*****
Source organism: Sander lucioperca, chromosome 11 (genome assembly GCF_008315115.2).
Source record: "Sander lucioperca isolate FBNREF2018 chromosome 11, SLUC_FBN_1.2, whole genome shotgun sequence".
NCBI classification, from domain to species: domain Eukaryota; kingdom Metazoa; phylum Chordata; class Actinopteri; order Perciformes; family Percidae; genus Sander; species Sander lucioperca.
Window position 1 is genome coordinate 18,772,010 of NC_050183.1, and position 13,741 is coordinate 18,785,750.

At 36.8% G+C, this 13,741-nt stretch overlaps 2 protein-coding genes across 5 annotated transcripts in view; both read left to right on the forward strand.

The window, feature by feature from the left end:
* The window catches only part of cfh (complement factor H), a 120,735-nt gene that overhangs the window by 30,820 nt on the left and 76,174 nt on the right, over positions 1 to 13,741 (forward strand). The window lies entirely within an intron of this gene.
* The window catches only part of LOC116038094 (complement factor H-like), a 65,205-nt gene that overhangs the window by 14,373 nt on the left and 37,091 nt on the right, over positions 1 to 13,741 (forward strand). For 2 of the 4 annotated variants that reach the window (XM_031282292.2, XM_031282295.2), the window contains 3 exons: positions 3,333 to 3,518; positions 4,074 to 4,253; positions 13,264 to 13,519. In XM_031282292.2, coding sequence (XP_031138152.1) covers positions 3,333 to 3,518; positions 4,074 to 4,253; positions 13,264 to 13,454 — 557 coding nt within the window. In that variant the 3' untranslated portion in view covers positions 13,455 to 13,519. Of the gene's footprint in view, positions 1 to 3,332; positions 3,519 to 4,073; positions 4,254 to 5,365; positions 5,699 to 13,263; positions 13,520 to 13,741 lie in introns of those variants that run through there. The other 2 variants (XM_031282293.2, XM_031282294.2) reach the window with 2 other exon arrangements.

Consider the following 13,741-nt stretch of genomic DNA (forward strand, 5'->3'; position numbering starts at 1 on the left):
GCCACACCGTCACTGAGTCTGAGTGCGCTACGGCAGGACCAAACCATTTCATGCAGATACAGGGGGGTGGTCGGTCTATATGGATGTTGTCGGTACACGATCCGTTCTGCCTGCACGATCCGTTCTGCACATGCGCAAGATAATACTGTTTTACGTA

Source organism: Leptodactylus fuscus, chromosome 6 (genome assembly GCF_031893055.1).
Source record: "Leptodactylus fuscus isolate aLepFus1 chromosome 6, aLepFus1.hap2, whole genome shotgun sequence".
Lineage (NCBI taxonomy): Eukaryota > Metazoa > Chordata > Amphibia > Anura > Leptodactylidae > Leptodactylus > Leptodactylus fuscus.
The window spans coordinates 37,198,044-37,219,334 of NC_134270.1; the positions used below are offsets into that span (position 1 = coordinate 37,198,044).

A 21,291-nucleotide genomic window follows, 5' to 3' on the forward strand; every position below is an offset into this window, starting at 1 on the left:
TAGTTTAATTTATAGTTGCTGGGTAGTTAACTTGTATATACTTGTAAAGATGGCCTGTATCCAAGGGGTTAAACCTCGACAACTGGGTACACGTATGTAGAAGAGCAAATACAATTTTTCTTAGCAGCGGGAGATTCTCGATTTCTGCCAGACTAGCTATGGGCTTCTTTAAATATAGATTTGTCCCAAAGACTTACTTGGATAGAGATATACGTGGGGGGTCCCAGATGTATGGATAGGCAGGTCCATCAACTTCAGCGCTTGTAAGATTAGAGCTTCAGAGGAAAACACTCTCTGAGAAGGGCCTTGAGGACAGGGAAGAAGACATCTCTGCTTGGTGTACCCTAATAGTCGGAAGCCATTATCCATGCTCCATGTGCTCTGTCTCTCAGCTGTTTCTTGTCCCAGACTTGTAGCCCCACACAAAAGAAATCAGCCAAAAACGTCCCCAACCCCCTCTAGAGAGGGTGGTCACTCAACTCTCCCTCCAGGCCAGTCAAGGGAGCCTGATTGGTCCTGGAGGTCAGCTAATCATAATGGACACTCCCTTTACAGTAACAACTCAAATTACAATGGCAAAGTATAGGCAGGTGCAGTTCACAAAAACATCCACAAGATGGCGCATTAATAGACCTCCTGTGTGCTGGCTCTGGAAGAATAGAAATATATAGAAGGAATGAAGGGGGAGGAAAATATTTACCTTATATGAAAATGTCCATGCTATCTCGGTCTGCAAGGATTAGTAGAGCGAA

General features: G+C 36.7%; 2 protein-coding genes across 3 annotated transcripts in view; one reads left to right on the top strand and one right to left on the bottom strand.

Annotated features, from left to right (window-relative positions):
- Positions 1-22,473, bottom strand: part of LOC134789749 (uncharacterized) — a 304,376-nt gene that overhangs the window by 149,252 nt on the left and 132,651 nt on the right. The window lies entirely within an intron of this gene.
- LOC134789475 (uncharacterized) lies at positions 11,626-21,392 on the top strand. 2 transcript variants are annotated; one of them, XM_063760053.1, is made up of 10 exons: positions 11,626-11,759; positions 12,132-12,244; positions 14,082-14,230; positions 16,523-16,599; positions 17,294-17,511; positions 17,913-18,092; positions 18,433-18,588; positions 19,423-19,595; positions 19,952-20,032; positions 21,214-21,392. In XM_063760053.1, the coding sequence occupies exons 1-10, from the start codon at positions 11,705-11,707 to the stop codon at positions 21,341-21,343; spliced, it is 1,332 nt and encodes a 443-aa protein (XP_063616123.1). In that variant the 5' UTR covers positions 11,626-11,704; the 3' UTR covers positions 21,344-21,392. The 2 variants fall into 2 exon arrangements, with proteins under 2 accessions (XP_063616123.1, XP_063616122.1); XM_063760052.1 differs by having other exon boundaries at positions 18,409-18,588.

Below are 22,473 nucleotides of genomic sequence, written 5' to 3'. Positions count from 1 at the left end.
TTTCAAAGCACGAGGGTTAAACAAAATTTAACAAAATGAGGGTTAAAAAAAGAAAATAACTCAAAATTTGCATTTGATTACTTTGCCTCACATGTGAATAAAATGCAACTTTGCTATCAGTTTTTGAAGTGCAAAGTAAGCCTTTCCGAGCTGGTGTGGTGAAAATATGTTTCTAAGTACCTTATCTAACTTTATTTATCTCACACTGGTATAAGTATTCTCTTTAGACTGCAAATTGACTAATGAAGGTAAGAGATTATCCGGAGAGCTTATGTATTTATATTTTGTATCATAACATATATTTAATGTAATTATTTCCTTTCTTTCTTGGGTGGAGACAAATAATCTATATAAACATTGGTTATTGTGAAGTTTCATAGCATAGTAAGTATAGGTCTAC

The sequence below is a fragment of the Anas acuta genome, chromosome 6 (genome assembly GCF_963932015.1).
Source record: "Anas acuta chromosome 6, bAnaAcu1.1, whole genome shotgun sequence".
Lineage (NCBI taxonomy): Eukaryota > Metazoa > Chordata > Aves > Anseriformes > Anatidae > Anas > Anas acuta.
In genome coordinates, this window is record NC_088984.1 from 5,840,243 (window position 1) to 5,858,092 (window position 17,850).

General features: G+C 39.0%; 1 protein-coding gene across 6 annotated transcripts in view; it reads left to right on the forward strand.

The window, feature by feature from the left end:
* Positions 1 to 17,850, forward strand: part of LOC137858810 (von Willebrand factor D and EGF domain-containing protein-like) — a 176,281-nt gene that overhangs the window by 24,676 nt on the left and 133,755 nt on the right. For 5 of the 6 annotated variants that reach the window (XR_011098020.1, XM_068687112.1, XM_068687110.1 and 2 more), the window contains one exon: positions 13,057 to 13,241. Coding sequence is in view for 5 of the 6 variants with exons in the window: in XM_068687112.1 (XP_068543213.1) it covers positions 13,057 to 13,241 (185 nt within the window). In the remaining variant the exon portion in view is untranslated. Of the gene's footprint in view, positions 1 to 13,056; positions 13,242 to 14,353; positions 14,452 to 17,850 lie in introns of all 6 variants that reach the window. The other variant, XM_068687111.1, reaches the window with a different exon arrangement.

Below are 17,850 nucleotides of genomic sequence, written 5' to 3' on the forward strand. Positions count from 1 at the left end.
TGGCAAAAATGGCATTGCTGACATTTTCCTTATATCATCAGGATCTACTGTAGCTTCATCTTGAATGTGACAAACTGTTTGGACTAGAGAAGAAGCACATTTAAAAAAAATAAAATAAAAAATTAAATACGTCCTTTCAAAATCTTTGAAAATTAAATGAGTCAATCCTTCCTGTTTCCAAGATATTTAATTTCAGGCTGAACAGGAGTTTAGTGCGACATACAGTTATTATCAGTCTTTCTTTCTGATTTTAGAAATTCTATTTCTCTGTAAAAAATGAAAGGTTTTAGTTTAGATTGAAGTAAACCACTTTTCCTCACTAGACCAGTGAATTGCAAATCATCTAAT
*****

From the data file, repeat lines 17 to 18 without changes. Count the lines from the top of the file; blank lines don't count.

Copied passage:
General features: G+C 36.7%; 2 protein-coding genes across 3 annotated transcripts in view; one reads left to right on the top strand and one right to left on the bottom strand.

Annotated features, from left to right (window-relative positions):